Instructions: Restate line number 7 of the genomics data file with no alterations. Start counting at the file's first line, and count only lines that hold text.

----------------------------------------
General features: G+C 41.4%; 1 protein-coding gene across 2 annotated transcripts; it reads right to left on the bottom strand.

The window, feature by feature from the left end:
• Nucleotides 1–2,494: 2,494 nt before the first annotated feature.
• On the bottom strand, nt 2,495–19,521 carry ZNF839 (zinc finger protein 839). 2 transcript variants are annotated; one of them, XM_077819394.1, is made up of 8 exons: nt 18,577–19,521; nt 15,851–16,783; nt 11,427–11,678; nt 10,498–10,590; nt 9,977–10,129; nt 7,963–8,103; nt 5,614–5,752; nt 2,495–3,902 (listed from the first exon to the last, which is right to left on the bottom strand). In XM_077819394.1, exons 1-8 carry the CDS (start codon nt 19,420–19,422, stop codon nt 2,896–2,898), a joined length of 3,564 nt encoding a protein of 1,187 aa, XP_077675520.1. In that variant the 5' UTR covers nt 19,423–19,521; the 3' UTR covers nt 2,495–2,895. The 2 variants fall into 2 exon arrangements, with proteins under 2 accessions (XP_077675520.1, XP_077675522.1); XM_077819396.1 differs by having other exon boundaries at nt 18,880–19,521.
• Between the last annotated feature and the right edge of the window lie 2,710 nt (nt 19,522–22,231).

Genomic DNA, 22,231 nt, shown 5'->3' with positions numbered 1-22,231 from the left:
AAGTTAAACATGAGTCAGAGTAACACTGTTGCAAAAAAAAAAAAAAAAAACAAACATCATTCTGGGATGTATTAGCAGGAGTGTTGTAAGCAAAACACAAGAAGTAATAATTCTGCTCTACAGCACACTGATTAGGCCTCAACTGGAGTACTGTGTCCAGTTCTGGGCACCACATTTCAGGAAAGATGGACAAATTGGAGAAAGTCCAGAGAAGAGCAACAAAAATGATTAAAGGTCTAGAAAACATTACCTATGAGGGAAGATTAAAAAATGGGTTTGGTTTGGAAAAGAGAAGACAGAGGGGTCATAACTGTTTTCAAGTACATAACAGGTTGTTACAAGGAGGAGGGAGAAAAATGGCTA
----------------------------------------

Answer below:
AAGTTAAACATGAGTCAGAGTAACACTGTTGCAAAAAAAAAAAAAAAAAACAAACATCATTCTGGGATGTATTAGCAGGAGTGTTGTAAGCAAAACACAAGAAGTAATAATTCTGCTCTACAGCACACTGATTAGGCCTCAACTGGAGTACTGTGTCCAGTTCTGGGCACCACATTTCAGGAAAGATGGACAAATTGGAGAAAGTCCAGAGAAGAGCAACAAAAATGATTAAAGGTCTAGAAAACATTACCTATGAGGGAAGATTAAAAAATGGGTTTGGTTTGGAAAAGAGAAGACAGAGGGGTCATAACTGTTTTCAAGTACATAACAGGTTGTTACAAGGAGGAGGGAGAAAAATGGCTA